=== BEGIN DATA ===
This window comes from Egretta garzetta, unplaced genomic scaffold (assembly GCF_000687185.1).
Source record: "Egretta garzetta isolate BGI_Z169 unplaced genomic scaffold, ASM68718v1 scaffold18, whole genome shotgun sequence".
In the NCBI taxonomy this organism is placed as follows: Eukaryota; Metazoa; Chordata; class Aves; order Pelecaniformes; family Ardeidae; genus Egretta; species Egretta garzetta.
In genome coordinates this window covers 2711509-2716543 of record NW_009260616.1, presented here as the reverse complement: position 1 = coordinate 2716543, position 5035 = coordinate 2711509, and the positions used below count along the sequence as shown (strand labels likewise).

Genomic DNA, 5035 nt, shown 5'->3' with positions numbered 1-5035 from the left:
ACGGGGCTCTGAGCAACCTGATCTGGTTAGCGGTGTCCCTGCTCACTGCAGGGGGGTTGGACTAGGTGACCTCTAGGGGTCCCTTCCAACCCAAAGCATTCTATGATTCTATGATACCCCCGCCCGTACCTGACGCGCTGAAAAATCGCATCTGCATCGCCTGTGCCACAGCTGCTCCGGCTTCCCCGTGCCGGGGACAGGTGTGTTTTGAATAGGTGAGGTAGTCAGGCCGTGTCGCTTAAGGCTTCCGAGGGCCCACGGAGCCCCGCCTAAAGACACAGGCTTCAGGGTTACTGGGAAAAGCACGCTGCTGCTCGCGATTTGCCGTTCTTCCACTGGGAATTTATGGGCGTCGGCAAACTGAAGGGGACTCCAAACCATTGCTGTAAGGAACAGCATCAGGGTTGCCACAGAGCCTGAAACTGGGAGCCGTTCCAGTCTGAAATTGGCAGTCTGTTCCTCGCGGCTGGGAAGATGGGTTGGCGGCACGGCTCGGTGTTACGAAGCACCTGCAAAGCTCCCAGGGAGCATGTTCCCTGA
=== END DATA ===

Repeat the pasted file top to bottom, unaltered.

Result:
This window comes from Egretta garzetta, unplaced genomic scaffold (assembly GCF_000687185.1).
Source record: "Egretta garzetta isolate BGI_Z169 unplaced genomic scaffold, ASM68718v1 scaffold18, whole genome shotgun sequence".
In the NCBI taxonomy this organism is placed as follows: Eukaryota; Metazoa; Chordata; class Aves; order Pelecaniformes; family Ardeidae; genus Egretta; species Egretta garzetta.
In genome coordinates this window covers 2711509-2716543 of record NW_009260616.1, presented here as the reverse complement: position 1 = coordinate 2716543, position 5035 = coordinate 2711509, and the positions used below count along the sequence as shown (strand labels likewise).

Genomic DNA, 5035 nt, shown 5'->3' with positions numbered 1-5035 from the left:
ACGGGGCTCTGAGCAACCTGATCTGGTTAGCGGTGTCCCTGCTCACTGCAGGGGGGTTGGACTAGGTGACCTCTAGGGGTCCCTTCCAACCCAAAGCATTCTATGATTCTATGATACCCCCGCCCGTACCTGACGCGCTGAAAAATCGCATCTGCATCGCCTGTGCCACAGCTGCTCCGGCTTCCCCGTGCCGGGGACAGGTGTGTTTTGAATAGGTGAGGTAGTCAGGCCGTGTCGCTTAAGGCTTCCGAGGGCCCACGGAGCCCCGCCTAAAGACACAGGCTTCAGGGTTACTGGGAAAAGCACGCTGCTGCTCGCGATTTGCCGTTCTTCCACTGGGAATTTATGGGCGTCGGCAAACTGAAGGGGACTCCAAACCATTGCTGTAAGGAACAGCATCAGGGTTGCCACAGAGCCTGAAACTGGGAGCCGTTCCAGTCTGAAATTGGCAGTCTGTTCCTCGCGGCTGGGAAGATGGGTTGGCGGCACGGCTCGGTGTTACGAAGCACCTGCAAAGCTCCCAGGGAGCATGTTCCCTGA